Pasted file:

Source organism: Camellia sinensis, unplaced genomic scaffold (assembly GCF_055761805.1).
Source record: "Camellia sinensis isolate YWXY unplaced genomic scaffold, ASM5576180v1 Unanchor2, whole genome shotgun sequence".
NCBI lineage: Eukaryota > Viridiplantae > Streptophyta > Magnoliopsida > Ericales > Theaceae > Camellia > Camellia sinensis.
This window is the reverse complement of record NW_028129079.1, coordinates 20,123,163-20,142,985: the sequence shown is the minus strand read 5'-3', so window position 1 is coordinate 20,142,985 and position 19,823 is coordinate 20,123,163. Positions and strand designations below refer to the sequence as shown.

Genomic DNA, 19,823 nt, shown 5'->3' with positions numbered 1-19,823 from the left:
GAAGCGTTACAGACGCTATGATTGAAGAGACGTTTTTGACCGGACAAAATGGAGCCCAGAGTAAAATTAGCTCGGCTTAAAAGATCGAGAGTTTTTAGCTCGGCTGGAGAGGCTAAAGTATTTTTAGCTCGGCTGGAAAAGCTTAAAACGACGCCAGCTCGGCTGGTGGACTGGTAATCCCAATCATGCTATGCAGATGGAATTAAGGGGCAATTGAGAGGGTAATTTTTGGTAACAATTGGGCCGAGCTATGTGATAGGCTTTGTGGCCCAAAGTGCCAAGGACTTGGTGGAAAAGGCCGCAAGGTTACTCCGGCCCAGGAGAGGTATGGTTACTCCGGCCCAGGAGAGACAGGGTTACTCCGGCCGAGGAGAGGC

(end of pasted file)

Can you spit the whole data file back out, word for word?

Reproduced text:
Source organism: Camellia sinensis, unplaced genomic scaffold (assembly GCF_055761805.1).
Source record: "Camellia sinensis isolate YWXY unplaced genomic scaffold, ASM5576180v1 Unanchor2, whole genome shotgun sequence".
NCBI lineage: Eukaryota > Viridiplantae > Streptophyta > Magnoliopsida > Ericales > Theaceae > Camellia > Camellia sinensis.
This window is the reverse complement of record NW_028129079.1, coordinates 20,123,163-20,142,985: the sequence shown is the minus strand read 5'-3', so window position 1 is coordinate 20,142,985 and position 19,823 is coordinate 20,123,163. Positions and strand designations below refer to the sequence as shown.

Genomic DNA, 19,823 nt, shown 5'->3' with positions numbered 1-19,823 from the left:
GAAGCGTTACAGACGCTATGATTGAAGAGACGTTTTTGACCGGACAAAATGGAGCCCAGAGTAAAATTAGCTCGGCTTAAAAGATCGAGAGTTTTTAGCTCGGCTGGAGAGGCTAAAGTATTTTTAGCTCGGCTGGAAAAGCTTAAAACGACGCCAGCTCGGCTGGTGGACTGGTAATCCCAATCATGCTATGCAGATGGAATTAAGGGGCAATTGAGAGGGTAATTTTTGGTAACAATTGGGCCGAGCTATGTGATAGGCTTTGTGGCCCAAAGTGCCAAGGACTTGGTGGAAAAGGCCGCAAGGTTACTCCGGCCCAGGAGAGGTATGGTTACTCCGGCCCAGGAGAGACAGGGTTACTCCGGCCGAGGAGAGGC